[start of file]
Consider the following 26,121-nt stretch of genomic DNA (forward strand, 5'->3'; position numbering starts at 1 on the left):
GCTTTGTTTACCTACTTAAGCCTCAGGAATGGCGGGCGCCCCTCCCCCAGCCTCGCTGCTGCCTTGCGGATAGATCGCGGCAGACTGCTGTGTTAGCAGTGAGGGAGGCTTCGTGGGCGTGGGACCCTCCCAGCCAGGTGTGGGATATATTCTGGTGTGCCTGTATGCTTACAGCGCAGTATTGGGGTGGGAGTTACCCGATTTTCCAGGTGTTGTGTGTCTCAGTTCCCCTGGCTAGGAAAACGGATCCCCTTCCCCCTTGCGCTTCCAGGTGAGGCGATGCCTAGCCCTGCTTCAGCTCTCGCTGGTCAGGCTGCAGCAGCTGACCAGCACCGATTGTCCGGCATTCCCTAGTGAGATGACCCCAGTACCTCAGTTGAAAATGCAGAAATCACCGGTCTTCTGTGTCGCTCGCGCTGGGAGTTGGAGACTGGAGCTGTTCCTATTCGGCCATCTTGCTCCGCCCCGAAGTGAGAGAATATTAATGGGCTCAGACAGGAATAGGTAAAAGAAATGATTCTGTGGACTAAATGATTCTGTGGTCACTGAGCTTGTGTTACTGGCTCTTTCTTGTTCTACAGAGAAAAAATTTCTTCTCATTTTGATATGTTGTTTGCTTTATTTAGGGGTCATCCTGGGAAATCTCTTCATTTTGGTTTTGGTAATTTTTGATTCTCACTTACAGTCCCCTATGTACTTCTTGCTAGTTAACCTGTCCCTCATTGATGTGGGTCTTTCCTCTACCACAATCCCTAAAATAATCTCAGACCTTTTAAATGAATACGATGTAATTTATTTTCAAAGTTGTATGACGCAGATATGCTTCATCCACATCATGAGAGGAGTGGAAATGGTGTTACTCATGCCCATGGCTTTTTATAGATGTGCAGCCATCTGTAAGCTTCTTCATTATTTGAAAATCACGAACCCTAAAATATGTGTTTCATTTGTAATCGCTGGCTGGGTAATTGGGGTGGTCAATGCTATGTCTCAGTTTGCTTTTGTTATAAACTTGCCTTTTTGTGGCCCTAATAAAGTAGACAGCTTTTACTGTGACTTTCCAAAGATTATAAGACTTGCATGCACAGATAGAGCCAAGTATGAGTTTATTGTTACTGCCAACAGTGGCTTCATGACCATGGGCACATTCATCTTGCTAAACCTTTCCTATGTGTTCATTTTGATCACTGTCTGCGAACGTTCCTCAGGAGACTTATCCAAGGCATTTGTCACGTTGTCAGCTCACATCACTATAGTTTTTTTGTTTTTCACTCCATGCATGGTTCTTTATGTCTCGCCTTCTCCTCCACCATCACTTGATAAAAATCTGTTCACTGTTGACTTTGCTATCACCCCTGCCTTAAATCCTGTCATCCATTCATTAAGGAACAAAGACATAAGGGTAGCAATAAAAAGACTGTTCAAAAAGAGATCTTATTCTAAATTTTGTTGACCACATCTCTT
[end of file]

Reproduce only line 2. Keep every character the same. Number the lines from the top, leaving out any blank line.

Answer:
GCTTTGTTTACCTACTTAAGCCTCAGGAATGGCGGGCGCCCCTCCCCCAGCCTCGCTGCTGCCTTGCGGATAGATCGCGGCAGACTGCTGTGTTAGCAGTGAGGGAGGCTTCGTGGGCGTGGGACCCTCCCAGCCAGGTGTGGGATATATTCTGGTGTGCCTGTATGCTTACAGCGCAGTATTGGGGTGGGAGTTACCCGATTTTCCAGGTGTTGTGTGTCTCAGTTCCCCTGGCTAGGAAAACGGATCCCCTTCCCCCTTGCGCTTCCAGGTGAGGCGATGCCTAGCCCTGCTTCAGCTCTCGCTGGTCAGGCTGCAGCAGCTGACCAGCACCGATTGTCCGGCATTCCCTAGTGAGATGACCCCAGTACCTCAGTTGAAAATGCAGAAATCACCGGTCTTCTGTGTCGCTCGCGCTGGGAGTTGGAGACTGGAGCTGTTCCTATTCGGCCATCTTGCTCCGCCCCGAAGTGAGAGAATATTAATGGGCTCAGACAGGAATAGGTAAAAGAAATGATTCTGTGGACTAAATGATTCTGTGGTCACTGAGCTTGTGTTACTGGCTCTTTCTTGTTCTACAGAGAAAAAATTTCTTCTCATTTTGATATGTTGTTTGCTTTATTTAGGGGTCATCCTGGGAAATCTCTTCATTTTGGTTTTGGTAATTTTTGATTCTCACTTACAGTCCCCTATGTACTTCTTGCTAGTTAACCTGTCCCTCATTGATGTGGGTCTTTCCTCTACCACAATCCCTAAAATAATCTCAGACCTTTTAAATGAATACGATGTAATTTATTTTCAAAGTTGTATGACGCAGATATGCTTCATCCACATCATGAGAGGAGTGGAAATGGTGTTACTCATGCCCATGGCTTTTTATAGATGTGCAGCCATCTGTAAGCTTCTTCATTATTTGAAAATCACGAACCCTAAAATATGTGTTTCATTTGTAATCGCTGGCTGGGTAATTGGGGTGGTCAATGCTATGTCTCAGTTTGCTTTTGTTATAAACTTGCCTTTTTGTGGCCCTAATAAAGTAGACAGCTTTTACTGTGACTTTCCAAAGATTATAAGACTTGCATGCACAGATAGAGCCAAGTATGAGTTTATTGTTACTGCCAACAGTGGCTTCATGACCATGGGCACATTCATCTTGCTAAACCTTTCCTATGTGTTCATTTTGATCACTGTCTGCGAACGTTCCTCAGGAGACTTATCCAAGGCATTTGTCACGTTGTCAGCTCACATCACTATAGTTTTTTTGTTTTTCACTCCATGCATGGTTCTTTATGTCTCGCCTTCTCCTCCACCATCACTTGATAAAAATCTGTTCACTGTTGACTTTGCTATCACCCCTGCCTTAAATCCTGTCATCCATTCATTAAGGAACAAAGACATAAGGGTAGCAATAAAAAGACTGTTCAAAAAGAGATCTTATTCTAAATTTTGTTGACCACATCTCTT